November 17, 2010

Games for learning recommendations published

Clearer definitions and a taxonomy of games for learning, a central repository, integration into textbooks, evaluation, localisation, a team approach to development, professional support and bridging home and school - these are some of the fifteen recommmendations of the two-year IMAGINE project.

One of the key outputs of the two-year project, funded by the European Commission under the Lifelong Learning Programme, is a report and a set of recommendations to increase mainstreaming of games for learning in schools, vocational and adult education. The report outlines conclusions related to the use of digital games for learning, as they affect education policy-makers and decision-makers in school, vocational and adult education, presents the underlying evidence behind them and makes a series of recommendations arising from the conclusions and evidence.

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November 15, 2010

Report: Moving Learning Games Forward

"This grand vision of the integration of gaming culture with school culture will require a tremendous effort on the part of all involved – schools, parents, academics, government agencies, non-profit agencies, gaming professionals, and others. Providing access for all students to the kind of playful, investigative, collaborative and well-supported education that we envision in this document will necessarily depend on school culture and gaming culture coming to a respectful, mutual understanding and comfortable integration. Certainly, teachers and schools will have to take brave risks to innovate, but the learning games community will need to meet schools, understanding the constraints on the system and individual teachers."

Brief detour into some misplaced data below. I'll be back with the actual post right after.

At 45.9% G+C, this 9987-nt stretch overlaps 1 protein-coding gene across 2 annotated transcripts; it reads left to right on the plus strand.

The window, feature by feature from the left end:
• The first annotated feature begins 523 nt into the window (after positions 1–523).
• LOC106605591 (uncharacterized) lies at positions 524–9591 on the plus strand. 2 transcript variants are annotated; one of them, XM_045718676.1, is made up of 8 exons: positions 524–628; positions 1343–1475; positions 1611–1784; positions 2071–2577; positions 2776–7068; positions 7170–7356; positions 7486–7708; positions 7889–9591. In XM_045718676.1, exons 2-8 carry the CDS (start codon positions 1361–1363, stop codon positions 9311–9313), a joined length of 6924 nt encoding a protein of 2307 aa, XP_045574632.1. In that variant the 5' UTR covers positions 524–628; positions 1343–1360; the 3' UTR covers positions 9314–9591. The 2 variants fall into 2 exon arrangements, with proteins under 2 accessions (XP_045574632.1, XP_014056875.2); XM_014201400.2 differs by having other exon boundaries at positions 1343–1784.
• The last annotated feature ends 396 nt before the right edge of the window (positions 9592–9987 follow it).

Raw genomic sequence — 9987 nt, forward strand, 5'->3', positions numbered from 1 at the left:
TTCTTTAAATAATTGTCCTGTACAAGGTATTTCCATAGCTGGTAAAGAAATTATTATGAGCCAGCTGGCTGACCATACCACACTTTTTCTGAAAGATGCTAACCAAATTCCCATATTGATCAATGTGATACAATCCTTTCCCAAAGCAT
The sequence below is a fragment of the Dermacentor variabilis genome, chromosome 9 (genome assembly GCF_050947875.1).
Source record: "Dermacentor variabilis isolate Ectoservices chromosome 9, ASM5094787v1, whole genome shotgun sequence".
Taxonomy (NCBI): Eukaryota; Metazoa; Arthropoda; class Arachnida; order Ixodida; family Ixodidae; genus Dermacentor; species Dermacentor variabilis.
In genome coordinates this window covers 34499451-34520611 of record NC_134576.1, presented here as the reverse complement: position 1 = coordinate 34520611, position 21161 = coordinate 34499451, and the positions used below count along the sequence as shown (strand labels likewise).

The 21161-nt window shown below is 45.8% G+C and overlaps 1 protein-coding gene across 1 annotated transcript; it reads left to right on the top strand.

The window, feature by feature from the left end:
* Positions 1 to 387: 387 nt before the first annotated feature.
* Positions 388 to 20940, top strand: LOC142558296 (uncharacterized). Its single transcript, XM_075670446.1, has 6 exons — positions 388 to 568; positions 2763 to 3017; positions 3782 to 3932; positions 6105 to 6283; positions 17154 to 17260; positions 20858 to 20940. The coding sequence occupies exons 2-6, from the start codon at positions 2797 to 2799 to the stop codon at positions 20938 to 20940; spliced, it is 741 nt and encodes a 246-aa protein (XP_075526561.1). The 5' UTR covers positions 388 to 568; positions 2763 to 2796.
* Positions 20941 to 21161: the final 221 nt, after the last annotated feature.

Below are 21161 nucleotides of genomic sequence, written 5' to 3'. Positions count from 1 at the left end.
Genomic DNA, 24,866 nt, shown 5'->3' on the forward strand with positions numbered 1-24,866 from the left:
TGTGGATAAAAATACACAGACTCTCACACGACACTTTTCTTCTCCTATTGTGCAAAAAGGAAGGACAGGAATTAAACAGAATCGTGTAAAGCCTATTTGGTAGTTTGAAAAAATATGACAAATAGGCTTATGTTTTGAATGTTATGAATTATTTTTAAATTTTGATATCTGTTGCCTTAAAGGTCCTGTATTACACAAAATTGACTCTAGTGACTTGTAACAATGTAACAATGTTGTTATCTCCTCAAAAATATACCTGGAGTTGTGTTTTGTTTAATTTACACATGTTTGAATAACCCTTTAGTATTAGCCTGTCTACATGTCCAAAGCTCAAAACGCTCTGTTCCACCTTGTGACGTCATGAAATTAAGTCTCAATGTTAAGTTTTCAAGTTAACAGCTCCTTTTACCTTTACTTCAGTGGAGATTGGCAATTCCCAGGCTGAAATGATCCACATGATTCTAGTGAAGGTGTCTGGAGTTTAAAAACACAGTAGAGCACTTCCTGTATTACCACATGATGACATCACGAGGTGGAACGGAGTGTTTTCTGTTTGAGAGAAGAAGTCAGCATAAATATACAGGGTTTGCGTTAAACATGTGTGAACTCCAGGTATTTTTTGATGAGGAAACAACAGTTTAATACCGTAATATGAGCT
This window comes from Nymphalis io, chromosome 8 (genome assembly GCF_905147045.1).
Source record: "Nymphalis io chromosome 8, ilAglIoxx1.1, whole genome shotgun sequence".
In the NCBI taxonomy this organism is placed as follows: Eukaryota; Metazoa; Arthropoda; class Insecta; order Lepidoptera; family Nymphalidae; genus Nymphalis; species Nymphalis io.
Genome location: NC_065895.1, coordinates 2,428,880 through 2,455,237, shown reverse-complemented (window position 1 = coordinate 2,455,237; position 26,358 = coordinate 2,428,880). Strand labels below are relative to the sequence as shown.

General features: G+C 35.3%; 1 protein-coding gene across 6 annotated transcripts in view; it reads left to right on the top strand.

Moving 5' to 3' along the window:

This is the conclusion of an important paper on games for learning from the Education Arcade at Massachusetts Institute of Technology. The paper starts by making a case for learning games grounded in principles of good fun and good learning. From there the paper explores the commercial games market, gleaning lessons from this rapidly growing and diversifying place. In order to address the concerns of those who see “edutainment” as a dead market, the paper analyzes the downfall of edutainment in the 1990s and establishes how the current movement differs. As
there are many applications of games related (more or less) to learning games, the paper lays out the ecology
of games with a purpose beyond play. Much of the rest of the paper establishes principles and best practices
for moving the field forward in a positive direction. The paper should provide a good grounding in the field
and both motivate and inform those wanting to participate in this rapidly growing domain.

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